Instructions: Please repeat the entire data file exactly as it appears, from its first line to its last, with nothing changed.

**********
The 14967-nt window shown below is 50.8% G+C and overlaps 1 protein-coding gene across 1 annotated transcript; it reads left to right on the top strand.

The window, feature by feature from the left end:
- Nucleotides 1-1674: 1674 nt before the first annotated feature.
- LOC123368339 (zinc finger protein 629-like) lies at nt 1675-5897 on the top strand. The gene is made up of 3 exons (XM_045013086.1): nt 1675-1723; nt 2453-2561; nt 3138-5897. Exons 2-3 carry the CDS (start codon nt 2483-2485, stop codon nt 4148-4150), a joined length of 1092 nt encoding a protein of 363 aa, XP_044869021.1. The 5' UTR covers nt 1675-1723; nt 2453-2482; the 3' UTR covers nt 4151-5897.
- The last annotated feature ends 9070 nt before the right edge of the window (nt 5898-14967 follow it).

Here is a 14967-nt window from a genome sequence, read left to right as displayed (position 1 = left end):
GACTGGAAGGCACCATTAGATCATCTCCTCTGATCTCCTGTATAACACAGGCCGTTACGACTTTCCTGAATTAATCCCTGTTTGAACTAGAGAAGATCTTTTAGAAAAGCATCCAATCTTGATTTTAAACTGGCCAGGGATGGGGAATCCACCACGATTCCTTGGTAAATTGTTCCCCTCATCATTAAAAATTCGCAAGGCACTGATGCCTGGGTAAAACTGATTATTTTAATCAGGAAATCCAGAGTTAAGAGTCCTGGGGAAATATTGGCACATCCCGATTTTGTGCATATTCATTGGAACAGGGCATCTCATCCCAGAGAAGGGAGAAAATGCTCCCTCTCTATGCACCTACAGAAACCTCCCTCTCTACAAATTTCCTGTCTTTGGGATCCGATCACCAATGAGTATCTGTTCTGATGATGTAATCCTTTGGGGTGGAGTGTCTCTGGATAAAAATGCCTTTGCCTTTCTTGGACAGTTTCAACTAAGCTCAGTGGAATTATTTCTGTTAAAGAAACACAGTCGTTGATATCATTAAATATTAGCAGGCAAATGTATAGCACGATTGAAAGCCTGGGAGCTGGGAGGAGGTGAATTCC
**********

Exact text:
The 14967-nt window shown below is 50.8% G+C and overlaps 1 protein-coding gene across 1 annotated transcript; it reads left to right on the top strand.

The window, feature by feature from the left end:
- Nucleotides 1-1674: 1674 nt before the first annotated feature.
- LOC123368339 (zinc finger protein 629-like) lies at nt 1675-5897 on the top strand. The gene is made up of 3 exons (XM_045013086.1): nt 1675-1723; nt 2453-2561; nt 3138-5897. Exons 2-3 carry the CDS (start codon nt 2483-2485, stop codon nt 4148-4150), a joined length of 1092 nt encoding a protein of 363 aa, XP_044869021.1. The 5' UTR covers nt 1675-1723; nt 2453-2482; the 3' UTR covers nt 4151-5897.
- The last annotated feature ends 9070 nt before the right edge of the window (nt 5898-14967 follow it).

Here is a 14967-nt window from a genome sequence, read left to right as displayed (position 1 = left end):
GACTGGAAGGCACCATTAGATCATCTCCTCTGATCTCCTGTATAACACAGGCCGTTACGACTTTCCTGAATTAATCCCTGTTTGAACTAGAGAAGATCTTTTAGAAAAGCATCCAATCTTGATTTTAAACTGGCCAGGGATGGGGAATCCACCACGATTCCTTGGTAAATTGTTCCCCTCATCATTAAAAATTCGCAAGGCACTGATGCCTGGGTAAAACTGATTATTTTAATCAGGAAATCCAGAGTTAAGAGTCCTGGGGAAATATTGGCACATCCCGATTTTGTGCATATTCATTGGAACAGGGCATCTCATCCCAGAGAAGGGAGAAAATGCTCCCTCTCTATGCACCTACAGAAACCTCCCTCTCTACAAATTTCCTGTCTTTGGGATCCGATCACCAATGAGTATCTGTTCTGATGATGTAATCCTTTGGGGTGGAGTGTCTCTGGATAAAAATGCCTTTGCCTTTCTTGGACAGTTTCAACTAAGCTCAGTGGAATTATTTCTGTTAAAGAAACACAGTCGTTGATATCATTAAATATTAGCAGGCAAATGTATAGCACGATTGAAAGCCTGGGAGCTGGGAGGAGGTGAATTCC